In the article entitled Civil War Friendship: Union and Confederate Brothers by Bro. Sanford Holst (ND.) of California, the author briefly describes four instances during the war where Masons had an impact. The first talks about the fall of the City of Vicksburg, and how just two days after its defeat, there was a lodge meeting held where Masons from both sides sat together at the lodge. The second instance depicts that of a history department professor from Jacksonville State University in Alabama who reported stories of plantations being spared but Union Soldiers after displaying Masonic rings or Aprons. The third instance depicts that of Pickett’s Charge at Gettysburg where the story is told of what we have all come to know as the story that inspired the Masonic Friend to Friend Monument, where the dying Confederate general asked about his dear friend whom he knew to also to be on the battlefield from the opposing side and then received comfort from that general's aide, also a Brother Mason. The last of the four instances in the article depicting brothers on both sides of the Civil War is about Confederate Lt. Bro. George Dixon the commander of the first submarine that sank an enemy vessel, and how after his submarine was sunk and subsequently raised 136 years later he received a full Masonic burial by his modern-day brothers of his lodge.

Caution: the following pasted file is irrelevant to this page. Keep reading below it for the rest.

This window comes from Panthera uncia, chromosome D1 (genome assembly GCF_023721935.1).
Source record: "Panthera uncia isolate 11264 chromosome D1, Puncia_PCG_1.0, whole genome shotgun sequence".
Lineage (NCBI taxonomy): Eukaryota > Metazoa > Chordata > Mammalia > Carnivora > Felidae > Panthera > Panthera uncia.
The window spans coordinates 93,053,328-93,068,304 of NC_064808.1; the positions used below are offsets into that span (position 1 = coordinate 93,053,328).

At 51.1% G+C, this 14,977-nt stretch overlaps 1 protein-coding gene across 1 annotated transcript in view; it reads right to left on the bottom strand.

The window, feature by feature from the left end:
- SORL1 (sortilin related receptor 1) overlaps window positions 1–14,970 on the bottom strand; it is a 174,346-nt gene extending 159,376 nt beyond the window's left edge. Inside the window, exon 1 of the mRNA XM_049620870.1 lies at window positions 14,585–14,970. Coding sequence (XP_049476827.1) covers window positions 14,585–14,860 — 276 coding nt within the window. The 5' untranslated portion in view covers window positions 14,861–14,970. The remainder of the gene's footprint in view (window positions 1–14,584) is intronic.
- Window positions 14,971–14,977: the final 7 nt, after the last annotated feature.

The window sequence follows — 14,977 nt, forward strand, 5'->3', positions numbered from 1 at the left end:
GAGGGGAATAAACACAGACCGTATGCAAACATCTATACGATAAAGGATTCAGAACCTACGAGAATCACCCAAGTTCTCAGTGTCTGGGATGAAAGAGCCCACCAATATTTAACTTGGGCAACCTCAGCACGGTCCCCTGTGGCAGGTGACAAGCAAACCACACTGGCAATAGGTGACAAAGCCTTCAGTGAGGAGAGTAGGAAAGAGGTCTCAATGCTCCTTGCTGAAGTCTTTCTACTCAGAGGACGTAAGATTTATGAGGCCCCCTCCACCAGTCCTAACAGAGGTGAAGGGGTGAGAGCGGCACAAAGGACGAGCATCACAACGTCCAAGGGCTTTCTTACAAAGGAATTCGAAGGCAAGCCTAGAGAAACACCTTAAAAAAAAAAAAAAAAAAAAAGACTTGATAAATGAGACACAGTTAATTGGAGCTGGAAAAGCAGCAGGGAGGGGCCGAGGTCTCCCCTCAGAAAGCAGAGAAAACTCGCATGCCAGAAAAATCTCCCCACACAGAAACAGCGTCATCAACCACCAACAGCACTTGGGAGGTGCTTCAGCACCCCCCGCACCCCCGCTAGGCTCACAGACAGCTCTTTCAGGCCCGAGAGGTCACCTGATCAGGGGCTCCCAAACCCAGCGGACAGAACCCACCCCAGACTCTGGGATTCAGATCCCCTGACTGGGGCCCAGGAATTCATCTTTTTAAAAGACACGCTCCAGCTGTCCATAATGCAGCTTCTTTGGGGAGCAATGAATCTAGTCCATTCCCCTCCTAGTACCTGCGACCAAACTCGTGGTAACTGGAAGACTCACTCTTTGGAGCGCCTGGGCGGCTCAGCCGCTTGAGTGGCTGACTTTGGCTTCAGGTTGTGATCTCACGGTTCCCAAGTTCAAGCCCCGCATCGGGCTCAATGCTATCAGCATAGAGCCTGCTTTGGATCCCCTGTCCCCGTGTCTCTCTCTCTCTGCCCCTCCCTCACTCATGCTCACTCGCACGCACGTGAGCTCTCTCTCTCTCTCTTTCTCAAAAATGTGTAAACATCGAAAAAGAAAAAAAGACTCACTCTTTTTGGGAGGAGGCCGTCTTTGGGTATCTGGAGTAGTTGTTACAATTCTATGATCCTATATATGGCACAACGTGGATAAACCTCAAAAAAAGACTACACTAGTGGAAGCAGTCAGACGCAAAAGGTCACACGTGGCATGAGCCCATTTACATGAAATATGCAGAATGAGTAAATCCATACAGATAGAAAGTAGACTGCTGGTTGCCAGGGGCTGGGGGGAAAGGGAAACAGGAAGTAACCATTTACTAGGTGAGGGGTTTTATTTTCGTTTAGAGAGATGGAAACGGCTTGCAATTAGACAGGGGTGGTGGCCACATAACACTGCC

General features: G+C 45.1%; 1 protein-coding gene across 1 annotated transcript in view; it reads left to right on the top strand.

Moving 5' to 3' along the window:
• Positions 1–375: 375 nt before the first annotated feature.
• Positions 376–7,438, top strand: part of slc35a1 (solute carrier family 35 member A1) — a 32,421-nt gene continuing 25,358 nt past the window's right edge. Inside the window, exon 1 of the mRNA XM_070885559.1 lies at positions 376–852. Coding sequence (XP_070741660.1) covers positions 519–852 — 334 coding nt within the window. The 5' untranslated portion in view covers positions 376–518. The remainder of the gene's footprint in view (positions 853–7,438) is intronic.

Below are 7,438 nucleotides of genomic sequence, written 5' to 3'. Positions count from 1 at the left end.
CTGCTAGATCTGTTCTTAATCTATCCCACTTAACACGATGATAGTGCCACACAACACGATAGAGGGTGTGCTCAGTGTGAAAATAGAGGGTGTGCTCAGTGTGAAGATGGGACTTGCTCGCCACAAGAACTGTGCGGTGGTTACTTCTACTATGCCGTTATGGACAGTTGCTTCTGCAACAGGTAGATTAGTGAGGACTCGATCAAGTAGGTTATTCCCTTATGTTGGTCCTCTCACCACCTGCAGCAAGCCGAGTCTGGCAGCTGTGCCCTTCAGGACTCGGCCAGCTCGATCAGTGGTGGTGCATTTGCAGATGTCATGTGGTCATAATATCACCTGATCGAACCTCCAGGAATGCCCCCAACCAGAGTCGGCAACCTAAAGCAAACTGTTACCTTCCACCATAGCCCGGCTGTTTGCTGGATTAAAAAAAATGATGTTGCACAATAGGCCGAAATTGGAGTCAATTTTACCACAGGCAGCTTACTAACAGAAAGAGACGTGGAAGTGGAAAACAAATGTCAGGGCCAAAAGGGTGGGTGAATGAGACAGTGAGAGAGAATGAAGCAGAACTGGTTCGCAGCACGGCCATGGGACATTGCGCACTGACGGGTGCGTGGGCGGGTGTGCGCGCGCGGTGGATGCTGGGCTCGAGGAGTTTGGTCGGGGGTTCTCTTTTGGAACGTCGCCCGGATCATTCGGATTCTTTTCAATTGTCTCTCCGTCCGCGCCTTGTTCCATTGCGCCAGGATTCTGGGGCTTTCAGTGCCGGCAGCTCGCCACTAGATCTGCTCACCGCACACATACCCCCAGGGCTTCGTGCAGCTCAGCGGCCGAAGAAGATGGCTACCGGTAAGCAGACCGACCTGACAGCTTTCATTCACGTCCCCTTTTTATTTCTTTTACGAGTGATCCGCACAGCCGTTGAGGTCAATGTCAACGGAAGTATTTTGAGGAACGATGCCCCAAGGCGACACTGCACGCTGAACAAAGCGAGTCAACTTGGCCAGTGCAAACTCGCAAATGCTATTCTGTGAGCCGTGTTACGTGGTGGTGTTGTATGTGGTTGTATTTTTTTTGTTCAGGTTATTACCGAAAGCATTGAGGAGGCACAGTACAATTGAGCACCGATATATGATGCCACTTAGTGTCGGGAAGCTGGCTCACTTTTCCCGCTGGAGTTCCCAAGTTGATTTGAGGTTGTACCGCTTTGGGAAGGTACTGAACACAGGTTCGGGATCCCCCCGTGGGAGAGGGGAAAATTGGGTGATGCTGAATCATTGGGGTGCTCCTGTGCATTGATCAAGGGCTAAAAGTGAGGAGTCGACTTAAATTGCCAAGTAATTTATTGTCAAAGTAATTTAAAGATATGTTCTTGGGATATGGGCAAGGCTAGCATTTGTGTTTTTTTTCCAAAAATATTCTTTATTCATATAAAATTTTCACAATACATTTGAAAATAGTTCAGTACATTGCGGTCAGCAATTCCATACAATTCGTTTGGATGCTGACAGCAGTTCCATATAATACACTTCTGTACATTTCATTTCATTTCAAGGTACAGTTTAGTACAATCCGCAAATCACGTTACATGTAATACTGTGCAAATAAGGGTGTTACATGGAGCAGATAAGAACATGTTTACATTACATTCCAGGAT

In the book written by Allen E. Roberts, M.P.S. entitled Masonry Under Two Flags Roberts begins by describing first how much of an impact Masons had in the war being in literally every aspect of it. “Close to four hundred generals on both sides of the conflict were Masons; both Congresses had many Masons in their ranks; Masons were in both Cabinets; Masons made up about eleven percent of the armed forces of both the United and Confederate State”. (p. 1) Roberts goes on to describe instances where Masons helped to ease tensions for years prior to the war actually beginning. Specifically, he tells of how the Grand Master of Kentucky in 1820 M.W. Henry Clay helped to preserve the peace by having a conversation with another Mason being Andrew Jackson after he threatened to use force to collect tariffs. In this article, we also learn of an anti-Mason John Brown who “renounced the Order soon after the anti-Masonic period was ushered in, toward the close of 1826” (p. 1), and did all he could to cause strife to the order, and thus promoted bloodshed. The 1856 Grand Master from Missouri M.W. Love S. Cronwell after a speech induced other Grand Masters from around the country to plead for tolerance and peace. Next, we are introduced to a Military Union Lodge that received dispensation from Missouri to open a lodge in Utah Territory, this was Rocky Mountain Lodge No. 205. It turns out that the first Master of the lodge would become a Union General and meet a fellow member of that lodge in the battle of Gettysburg on the opposite side, Confederate General Henry Heath. Many members of Rocky Mountain Lodge No. 205 were on either of the opposing sides and received distinction many times in many battles. Roberts goes on to quote many other members of the order including the Illustrious Albert Pike who all kept giving the same message of toleration and peace. Despite all the calls for peace and compromise, history would prove that they failed, and Roberts goes on to state, “Ironically, the opposing commanders in the first battle of the Civil War were Masons. The Confederate Mason, Pierre G. T. Beauregard, fired into a fort on a ledge made of Vermont granite, manned by troops under the command of Robert Anderson, a member of Mercer Lodge No. 50, Trenton, New Jersey. The war of words had ended-a shooting war had started”. (p. 3)